Monday, July 21, 2014


Can You Answer This Question?

Mark Roberts:
This common way of speaking is not supported in Scripture, however. For example, let's look closely at Ephesians 4:11-12. In this passage, we have clear identification of the kinds of people we would call ministers: apostles, prophets, evangelists, and pastor-teachers. But are they the ministers? Are they the ones who do the ministry of Christ?

No, not according to this passage. The NIV translation says that these leaders are "to equip his [Christ's] people for works of service" (4:12). That's a reasonable paraphrase, but it can blunt the sharp edge of the original language. A more literal translation is found in the ESV and the classic RSV, where it says that the leaders are "to equip the saints for the work of ministry."


Thus, according to Ephesians 4:11-2, the leaders of the church are to equip the saints (all of Christ's people) for ministry. The leaders are not the primary ministers. Rather, the ministers are the people of God, who have been drafted into God's ministry, and who are to be equipped for their ministry by the leaders. When we call these leaders "ministers" or when we say that they have gone into "the ministry," we run the risk of obscuring the fact that, according to Scripture, all Christians are ministers ... including you.
This is so right and yet so abused. So often we tell people they are fulfilling their ministry by inviting their neighbor to church. It's not that numerical growth in church is a bad thing - it's that such serves to narrow the vision for what constitutes ministry and to reinforce the understanding that any ministry other than invites belongs to the professionals.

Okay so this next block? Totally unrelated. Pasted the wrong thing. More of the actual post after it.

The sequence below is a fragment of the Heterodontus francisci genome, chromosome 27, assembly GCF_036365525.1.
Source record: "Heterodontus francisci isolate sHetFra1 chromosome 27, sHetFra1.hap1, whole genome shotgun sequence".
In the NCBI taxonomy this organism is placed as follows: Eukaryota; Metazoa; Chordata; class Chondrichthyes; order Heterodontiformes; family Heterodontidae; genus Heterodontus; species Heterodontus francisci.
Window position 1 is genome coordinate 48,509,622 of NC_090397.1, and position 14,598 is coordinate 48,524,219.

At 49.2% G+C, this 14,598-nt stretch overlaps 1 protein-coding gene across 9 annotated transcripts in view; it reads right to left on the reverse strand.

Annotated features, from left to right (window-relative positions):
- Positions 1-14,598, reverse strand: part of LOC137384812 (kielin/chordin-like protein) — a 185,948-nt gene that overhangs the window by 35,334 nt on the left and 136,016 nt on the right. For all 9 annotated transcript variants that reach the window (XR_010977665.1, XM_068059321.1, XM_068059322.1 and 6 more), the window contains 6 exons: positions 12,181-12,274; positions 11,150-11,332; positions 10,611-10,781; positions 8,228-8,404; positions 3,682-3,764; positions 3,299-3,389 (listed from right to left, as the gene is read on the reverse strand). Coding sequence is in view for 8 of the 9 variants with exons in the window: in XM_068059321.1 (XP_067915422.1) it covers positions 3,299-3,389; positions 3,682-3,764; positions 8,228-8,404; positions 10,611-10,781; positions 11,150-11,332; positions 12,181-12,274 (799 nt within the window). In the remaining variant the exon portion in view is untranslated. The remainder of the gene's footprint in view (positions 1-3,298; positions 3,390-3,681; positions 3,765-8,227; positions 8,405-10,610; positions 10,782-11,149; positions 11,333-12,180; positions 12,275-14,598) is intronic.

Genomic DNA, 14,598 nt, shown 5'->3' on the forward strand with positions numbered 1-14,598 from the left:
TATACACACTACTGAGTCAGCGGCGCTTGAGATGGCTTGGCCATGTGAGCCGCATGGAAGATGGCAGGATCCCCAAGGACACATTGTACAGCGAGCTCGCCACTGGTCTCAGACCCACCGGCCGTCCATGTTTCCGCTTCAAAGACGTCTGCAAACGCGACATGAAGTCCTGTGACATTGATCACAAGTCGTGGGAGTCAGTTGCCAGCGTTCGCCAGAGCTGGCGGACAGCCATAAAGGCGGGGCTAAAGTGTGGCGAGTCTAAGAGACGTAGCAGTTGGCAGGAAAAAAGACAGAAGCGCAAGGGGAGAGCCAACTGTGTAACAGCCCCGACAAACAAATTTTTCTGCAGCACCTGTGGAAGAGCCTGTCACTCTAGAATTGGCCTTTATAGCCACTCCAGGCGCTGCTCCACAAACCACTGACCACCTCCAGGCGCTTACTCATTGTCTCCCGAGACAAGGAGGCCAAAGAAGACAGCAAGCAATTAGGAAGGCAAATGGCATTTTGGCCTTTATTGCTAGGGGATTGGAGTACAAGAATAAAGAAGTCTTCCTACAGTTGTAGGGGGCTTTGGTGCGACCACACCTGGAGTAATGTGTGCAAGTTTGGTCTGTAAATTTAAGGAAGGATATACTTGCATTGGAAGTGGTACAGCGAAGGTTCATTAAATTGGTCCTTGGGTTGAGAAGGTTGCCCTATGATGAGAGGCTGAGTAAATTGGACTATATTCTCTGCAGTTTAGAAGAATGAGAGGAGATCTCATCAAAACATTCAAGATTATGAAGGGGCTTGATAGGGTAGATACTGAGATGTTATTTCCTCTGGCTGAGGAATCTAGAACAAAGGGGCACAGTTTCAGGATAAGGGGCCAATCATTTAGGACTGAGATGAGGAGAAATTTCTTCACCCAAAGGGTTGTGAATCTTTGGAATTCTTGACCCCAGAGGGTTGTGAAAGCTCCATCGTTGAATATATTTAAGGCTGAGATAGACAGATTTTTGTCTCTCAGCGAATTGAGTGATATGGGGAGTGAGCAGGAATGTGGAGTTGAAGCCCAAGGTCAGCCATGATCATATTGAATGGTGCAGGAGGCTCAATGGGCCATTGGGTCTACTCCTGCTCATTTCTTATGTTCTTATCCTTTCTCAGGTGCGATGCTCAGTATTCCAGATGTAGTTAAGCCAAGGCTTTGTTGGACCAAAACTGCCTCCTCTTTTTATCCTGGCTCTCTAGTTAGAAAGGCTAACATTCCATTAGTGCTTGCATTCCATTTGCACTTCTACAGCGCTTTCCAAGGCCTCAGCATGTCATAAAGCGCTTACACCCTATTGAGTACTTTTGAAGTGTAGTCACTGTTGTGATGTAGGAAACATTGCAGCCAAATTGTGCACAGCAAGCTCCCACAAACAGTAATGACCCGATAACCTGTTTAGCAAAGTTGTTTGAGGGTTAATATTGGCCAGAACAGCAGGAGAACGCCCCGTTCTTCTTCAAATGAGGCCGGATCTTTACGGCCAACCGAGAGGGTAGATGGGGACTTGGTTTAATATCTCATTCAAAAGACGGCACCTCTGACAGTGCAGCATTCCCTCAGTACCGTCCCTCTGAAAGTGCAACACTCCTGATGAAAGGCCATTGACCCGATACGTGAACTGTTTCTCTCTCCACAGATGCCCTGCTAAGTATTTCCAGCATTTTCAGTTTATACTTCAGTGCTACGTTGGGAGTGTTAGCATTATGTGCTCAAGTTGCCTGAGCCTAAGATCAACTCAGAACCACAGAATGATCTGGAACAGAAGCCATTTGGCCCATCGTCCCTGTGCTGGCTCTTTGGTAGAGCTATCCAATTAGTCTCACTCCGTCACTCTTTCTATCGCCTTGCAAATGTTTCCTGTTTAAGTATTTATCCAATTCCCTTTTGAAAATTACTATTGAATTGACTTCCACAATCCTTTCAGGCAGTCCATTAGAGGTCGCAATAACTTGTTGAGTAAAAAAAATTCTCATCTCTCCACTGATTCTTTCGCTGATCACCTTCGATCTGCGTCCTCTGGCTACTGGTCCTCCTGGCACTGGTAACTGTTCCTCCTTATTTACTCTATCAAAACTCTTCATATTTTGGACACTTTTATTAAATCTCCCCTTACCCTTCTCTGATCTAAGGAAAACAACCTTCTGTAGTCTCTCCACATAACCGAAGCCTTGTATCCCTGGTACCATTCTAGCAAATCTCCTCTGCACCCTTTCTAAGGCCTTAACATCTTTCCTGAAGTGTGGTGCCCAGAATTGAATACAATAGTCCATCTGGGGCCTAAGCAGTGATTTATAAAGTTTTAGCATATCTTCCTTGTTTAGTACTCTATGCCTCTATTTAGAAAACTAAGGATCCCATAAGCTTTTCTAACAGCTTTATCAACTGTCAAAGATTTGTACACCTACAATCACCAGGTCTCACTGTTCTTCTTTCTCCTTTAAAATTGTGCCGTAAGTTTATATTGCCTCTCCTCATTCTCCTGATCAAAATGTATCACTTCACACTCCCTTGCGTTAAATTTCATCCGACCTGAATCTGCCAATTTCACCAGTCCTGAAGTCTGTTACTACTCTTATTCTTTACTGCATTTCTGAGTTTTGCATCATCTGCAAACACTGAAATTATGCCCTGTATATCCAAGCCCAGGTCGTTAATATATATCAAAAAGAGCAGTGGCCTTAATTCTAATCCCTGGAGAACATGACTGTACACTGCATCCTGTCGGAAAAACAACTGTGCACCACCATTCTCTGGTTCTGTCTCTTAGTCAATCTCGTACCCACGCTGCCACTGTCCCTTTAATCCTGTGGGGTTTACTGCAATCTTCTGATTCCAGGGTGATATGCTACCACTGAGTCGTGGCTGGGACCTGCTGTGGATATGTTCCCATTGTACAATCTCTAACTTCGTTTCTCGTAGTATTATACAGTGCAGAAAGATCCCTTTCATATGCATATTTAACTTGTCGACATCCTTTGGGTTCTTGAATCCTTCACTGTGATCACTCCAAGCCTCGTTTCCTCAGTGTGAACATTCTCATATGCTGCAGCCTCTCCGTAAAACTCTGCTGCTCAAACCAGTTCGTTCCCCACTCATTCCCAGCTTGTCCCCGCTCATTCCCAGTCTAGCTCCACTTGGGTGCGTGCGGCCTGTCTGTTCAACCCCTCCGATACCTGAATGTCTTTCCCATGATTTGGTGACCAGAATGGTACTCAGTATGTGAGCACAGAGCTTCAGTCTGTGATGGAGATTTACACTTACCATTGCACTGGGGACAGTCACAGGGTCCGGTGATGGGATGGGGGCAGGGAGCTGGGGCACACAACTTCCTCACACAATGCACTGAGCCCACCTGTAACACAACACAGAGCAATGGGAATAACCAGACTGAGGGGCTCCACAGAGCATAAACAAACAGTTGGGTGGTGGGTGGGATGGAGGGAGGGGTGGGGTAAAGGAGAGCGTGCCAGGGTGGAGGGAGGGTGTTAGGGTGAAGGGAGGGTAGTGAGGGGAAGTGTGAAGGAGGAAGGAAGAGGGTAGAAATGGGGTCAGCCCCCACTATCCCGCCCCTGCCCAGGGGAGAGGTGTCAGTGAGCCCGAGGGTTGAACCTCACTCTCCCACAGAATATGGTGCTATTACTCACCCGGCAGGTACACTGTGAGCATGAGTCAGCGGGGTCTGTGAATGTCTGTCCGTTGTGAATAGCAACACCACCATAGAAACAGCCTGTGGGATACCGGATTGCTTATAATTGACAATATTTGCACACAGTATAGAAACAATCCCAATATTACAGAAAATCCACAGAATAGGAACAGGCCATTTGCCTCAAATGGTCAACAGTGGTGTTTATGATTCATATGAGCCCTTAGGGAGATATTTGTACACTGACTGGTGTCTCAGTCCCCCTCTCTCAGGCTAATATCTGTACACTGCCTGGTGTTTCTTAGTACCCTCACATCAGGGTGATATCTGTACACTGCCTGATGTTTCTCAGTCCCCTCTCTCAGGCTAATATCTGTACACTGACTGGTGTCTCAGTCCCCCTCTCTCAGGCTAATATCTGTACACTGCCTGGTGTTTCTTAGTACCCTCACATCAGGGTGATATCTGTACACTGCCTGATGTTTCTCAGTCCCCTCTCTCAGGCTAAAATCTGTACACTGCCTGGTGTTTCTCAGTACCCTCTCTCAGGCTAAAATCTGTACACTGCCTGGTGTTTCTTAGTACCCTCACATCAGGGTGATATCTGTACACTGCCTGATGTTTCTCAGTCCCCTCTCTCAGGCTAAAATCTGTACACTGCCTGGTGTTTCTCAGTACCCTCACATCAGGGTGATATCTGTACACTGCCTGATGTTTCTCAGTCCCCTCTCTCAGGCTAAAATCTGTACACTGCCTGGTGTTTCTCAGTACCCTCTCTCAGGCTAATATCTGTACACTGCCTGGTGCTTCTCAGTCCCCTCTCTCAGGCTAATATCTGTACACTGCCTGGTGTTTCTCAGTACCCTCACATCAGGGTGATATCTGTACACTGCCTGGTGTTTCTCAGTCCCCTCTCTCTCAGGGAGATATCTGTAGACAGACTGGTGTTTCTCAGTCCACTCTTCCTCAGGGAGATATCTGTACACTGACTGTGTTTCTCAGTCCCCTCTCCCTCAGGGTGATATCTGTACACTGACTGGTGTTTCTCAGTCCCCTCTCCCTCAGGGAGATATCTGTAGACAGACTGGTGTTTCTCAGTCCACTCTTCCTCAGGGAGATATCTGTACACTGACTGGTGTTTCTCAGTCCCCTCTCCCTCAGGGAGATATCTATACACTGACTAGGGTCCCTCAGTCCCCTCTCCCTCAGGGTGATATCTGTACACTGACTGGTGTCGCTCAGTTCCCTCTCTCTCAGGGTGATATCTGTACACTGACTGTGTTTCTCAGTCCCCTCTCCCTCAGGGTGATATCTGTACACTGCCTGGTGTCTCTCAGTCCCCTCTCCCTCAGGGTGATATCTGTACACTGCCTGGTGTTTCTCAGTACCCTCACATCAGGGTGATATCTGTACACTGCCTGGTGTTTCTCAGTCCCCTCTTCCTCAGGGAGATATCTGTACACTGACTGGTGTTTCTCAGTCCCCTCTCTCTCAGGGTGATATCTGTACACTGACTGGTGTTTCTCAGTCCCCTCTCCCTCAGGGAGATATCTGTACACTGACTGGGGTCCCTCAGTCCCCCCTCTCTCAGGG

I am increasingly running into professionals that jealously guard their territory. When an able volunteer comes forward they are squelched because the staff member has a job to protect. I understand volunteers are hard to control, often unreliable and sometimes not very good. But I wonder...

...Do we really need to control things that tightly?

...Are we relying on God if we are worried about the reliability of the volunteers?

...What matters more - the development of the volunteer or the quality of the program?

...Why can't we "make" volunteers that do not have these problems?


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